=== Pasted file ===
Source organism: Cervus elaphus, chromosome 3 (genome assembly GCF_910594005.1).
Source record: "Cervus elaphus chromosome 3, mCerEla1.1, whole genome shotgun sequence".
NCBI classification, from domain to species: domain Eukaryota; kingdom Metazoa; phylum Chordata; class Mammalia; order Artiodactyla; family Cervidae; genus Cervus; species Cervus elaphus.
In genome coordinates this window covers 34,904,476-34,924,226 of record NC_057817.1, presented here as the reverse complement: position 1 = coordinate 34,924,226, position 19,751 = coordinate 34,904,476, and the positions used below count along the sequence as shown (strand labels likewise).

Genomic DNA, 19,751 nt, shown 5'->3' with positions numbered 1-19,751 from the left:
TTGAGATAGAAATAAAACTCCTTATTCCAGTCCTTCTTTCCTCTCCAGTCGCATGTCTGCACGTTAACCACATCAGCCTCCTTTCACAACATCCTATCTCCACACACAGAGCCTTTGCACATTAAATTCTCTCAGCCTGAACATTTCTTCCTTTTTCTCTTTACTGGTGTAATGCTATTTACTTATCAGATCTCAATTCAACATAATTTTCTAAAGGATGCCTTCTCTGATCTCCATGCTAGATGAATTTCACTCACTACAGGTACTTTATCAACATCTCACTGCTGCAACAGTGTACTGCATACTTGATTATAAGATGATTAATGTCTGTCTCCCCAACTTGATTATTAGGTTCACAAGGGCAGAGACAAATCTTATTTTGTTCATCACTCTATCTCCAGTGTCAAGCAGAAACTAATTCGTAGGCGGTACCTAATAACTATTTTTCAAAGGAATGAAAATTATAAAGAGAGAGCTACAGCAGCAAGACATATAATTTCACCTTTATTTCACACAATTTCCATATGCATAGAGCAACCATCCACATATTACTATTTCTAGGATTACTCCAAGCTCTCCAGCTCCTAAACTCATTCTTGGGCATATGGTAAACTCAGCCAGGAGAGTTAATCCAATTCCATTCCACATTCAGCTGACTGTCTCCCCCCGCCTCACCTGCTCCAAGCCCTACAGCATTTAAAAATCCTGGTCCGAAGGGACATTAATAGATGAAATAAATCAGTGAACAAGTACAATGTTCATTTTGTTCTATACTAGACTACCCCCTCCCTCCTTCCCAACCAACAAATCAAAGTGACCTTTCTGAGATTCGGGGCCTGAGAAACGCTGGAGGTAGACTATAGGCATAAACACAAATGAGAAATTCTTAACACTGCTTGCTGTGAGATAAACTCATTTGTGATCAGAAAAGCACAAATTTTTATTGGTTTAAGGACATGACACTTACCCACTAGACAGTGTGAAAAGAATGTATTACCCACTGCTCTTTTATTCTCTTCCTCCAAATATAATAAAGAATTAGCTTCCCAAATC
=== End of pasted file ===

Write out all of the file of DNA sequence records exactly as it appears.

Source organism: Cervus elaphus, chromosome 3 (genome assembly GCF_910594005.1).
Source record: "Cervus elaphus chromosome 3, mCerEla1.1, whole genome shotgun sequence".
NCBI classification, from domain to species: domain Eukaryota; kingdom Metazoa; phylum Chordata; class Mammalia; order Artiodactyla; family Cervidae; genus Cervus; species Cervus elaphus.
In genome coordinates this window covers 34,904,476-34,924,226 of record NC_057817.1, presented here as the reverse complement: position 1 = coordinate 34,924,226, position 19,751 = coordinate 34,904,476, and the positions used below count along the sequence as shown (strand labels likewise).

Genomic DNA, 19,751 nt, shown 5'->3' with positions numbered 1-19,751 from the left:
TTGAGATAGAAATAAAACTCCTTATTCCAGTCCTTCTTTCCTCTCCAGTCGCATGTCTGCACGTTAACCACATCAGCCTCCTTTCACAACATCCTATCTCCACACACAGAGCCTTTGCACATTAAATTCTCTCAGCCTGAACATTTCTTCCTTTTTCTCTTTACTGGTGTAATGCTATTTACTTATCAGATCTCAATTCAACATAATTTTCTAAAGGATGCCTTCTCTGATCTCCATGCTAGATGAATTTCACTCACTACAGGTACTTTATCAACATCTCACTGCTGCAACAGTGTACTGCATACTTGATTATAAGATGATTAATGTCTGTCTCCCCAACTTGATTATTAGGTTCACAAGGGCAGAGACAAATCTTATTTTGTTCATCACTCTATCTCCAGTGTCAAGCAGAAACTAATTCGTAGGCGGTACCTAATAACTATTTTTCAAAGGAATGAAAATTATAAAGAGAGAGCTACAGCAGCAAGACATATAATTTCACCTTTATTTCACACAATTTCCATATGCATAGAGCAACCATCCACATATTACTATTTCTAGGATTACTCCAAGCTCTCCAGCTCCTAAACTCATTCTTGGGCATATGGTAAACTCAGCCAGGAGAGTTAATCCAATTCCATTCCACATTCAGCTGACTGTCTCCCCCCGCCTCACCTGCTCCAAGCCCTACAGCATTTAAAAATCCTGGTCCGAAGGGACATTAATAGATGAAATAAATCAGTGAACAAGTACAATGTTCATTTTGTTCTATACTAGACTACCCCCTCCCTCCTTCCCAACCAACAAATCAAAGTGACCTTTCTGAGATTCGGGGCCTGAGAAACGCTGGAGGTAGACTATAGGCATAAACACAAATGAGAAATTCTTAACACTGCTTGCTGTGAGATAAACTCATTTGTGATCAGAAAAGCACAAATTTTTATTGGTTTAAGGACATGACACTTACCCACTAGACAGTGTGAAAAGAATGTATTACCCACTGCTCTTTTATTCTCTTCCTCCAAATATAATAAAGAATTAGCTTCCCAAATC